Despite the rapid scale-up of antiretroviral therapy (ART) since 2000, HIV/AIDS is still the most common cause of death in sub-Saharan Africa, according to data from the Global Burden of Disease.
A new scientific paper reveals striking variation in HIV prevalence at provincial and district levels. The paper, published in Nature, provides precise geographic estimates of HIV prevalence and numbers of people living with HIV to identify priority areas for health care support to reduce the burden of HIV.
“Changing the trajectory of HIV/AIDS in Africa requires that we continue to seek better ways to know the epidemic.This paper will support policymakers and health care providers in locating hotspots of HIV/AIDS at national and subnational levels, and will help guide smart investment of scarce resources for diagnosis, prevention, and treatment,” said Dr. John Nkengasong, director of the Africa Centers for Disease Control and Prevention (Africa CDC).
The study, conducted at the Institute for Health Metrics and Evaluation (IHME) at the University of Washington,is the first to map HIV prevalence among adults ages 15-49 comprehensively at agranular, subnational level for all 47 countries in sub-Saharan Africa.The results show high variation in prevalence and changes in prevalence over time within countries.
Since 2015, the World Health Organization has recommended ART for all people living with HIV, because early treatment enables them to live longer and healthier lives and reduces the potential for transmitting the virus. Despite the rapid scale-up of ART, 34% of people in East and Southern Africa and 60% of people in West and Central Africa living with HIV are not currently on treatment, according to UNAIDS. Growing population size and continued high incidence of HIV infection, combined with increased life expectancy among people living with HIV (PLHIV), has led to an increase in PLHIV in sub-Saharan Africa: between 2000 and 2017, the number of people aged 15-49 years living with HIV in sub-Saharan Africa increased by 3 million, even as HIV prevalence declined.
“Global funding for HIV/AIDS has declined since 2013, but our research shows the substantial burden that still exists and reveals where geographically targeted interventions might make a big difference. Our goal is to provide robust data that can be used to help prevent future infections and ensure appropriatecare for people living with HIV,” said IHME’s Dr. Laura Dwyer-Lindgren, lead author and Assistant Professor of Health Metrics Sciences.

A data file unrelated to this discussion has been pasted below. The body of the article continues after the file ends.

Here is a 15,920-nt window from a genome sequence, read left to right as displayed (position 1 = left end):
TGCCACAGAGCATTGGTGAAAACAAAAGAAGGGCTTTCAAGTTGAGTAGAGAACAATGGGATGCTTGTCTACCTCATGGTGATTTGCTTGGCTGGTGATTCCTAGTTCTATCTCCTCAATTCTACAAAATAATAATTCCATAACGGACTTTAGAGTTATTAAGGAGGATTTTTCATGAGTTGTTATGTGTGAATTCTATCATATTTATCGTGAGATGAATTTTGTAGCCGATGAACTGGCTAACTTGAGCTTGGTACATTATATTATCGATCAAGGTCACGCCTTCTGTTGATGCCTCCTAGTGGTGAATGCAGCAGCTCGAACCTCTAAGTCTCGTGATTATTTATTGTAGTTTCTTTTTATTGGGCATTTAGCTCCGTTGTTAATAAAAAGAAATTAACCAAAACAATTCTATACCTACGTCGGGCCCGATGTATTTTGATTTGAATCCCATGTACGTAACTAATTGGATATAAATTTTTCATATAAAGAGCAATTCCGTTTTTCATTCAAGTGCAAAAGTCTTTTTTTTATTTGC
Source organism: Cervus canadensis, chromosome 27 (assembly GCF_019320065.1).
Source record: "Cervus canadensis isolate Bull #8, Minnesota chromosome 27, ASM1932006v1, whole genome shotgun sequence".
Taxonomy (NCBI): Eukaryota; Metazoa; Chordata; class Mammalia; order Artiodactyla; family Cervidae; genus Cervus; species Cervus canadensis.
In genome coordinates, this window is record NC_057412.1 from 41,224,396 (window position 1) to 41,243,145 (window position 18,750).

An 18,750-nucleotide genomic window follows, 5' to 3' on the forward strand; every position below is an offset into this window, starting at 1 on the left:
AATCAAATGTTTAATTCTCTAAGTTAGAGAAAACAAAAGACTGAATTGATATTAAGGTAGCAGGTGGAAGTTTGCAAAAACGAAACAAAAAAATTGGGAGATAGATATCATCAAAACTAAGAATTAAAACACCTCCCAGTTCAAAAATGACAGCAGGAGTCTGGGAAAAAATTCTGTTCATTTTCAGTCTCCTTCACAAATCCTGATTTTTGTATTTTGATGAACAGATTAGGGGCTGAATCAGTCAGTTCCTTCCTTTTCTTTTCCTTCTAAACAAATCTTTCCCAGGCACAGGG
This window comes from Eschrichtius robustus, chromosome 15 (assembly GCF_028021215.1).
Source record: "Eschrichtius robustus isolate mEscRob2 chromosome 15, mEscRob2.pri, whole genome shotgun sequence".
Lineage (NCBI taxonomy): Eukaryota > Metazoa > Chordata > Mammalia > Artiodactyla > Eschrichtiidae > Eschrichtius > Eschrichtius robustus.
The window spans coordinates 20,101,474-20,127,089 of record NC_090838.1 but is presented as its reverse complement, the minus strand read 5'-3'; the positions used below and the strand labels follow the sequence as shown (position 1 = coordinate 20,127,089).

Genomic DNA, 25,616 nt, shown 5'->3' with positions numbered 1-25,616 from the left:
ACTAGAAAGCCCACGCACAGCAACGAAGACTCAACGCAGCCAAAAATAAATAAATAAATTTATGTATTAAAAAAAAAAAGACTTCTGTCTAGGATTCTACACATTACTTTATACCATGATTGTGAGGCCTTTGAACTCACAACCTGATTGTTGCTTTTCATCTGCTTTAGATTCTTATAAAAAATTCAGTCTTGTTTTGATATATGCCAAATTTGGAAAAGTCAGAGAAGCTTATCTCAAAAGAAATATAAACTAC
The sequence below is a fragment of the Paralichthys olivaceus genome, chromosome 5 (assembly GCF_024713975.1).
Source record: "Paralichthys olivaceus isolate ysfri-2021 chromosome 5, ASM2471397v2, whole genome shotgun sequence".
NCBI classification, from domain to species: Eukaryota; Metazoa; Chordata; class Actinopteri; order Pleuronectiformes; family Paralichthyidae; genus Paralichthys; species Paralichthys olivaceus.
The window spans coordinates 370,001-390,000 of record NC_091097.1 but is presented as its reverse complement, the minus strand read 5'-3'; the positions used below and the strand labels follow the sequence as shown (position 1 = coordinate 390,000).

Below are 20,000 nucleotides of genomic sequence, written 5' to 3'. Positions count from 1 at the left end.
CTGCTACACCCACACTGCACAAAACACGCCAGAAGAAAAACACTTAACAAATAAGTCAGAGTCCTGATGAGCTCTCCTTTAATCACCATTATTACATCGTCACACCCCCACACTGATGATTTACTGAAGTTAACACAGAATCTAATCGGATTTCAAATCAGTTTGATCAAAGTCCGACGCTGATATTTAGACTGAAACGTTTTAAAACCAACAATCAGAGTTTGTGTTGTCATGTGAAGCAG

Key findings from the study include:
- Most countries (36 of 47) had a more than two-fold difference in prevalence between second-level administrative subdivisions (such as districts or departments) in 2017 (Figure 1). In one-fourth of countries, the largest difference was more than five-fold.
- While the country-level analysis shows a clear divide between countries in Southern sub-Saharan Africa and the rest of the continent, subnational-level analysis reveals areas outside Southern sub-Saharan Africa with high HIV prevalence, including parts of Kenya, Malawi, Uganda, and Tanzania where prevalence exceeded 10% in 2017 (Figure 1c).
- Both the direction and rate of change in HIV prevalence from 2000 to 2017 varied between and within countries, highlighting the changing landscape and underscoring the need for current, local data.
- The spatial concentration of people living with HIV (PLHIV) was highly variable. While a large number of PLHIV were concentrated in a small number of areas, an equally large number were widely distributed in areas with lower spatial concentrations of PLHIV.
The Bill & Melinda Gates Foundation funded the study, part of a five-year grant that enables IHME researchers and collaborators globally to map a range of health metrics in 5×5 square kilometer units. The research is part of the Local Burden of Disease project at IHME led by Dr. Simon I. Hay, Director of Geospatial Science at IHME and Professor of Health Metrics Sciences at the University of Washington.
The estimates highlight transnational trends, suggesting that international collaboration could help address persistent high prevalence in some areas.
“The work done at IHME and on the Local Burden of Disease team is supported by a large network of collaborators, who play a critical role in the analysis of data and the use of published data in policy. We are always seeking to build our collaborative network and are very grateful to all who contributed to this study,” said Dr. Hay.
The paper builds on many previously published analyses, incorporating a broad array of data sources and presenting the results in a publicly accessible web-based visualization tool.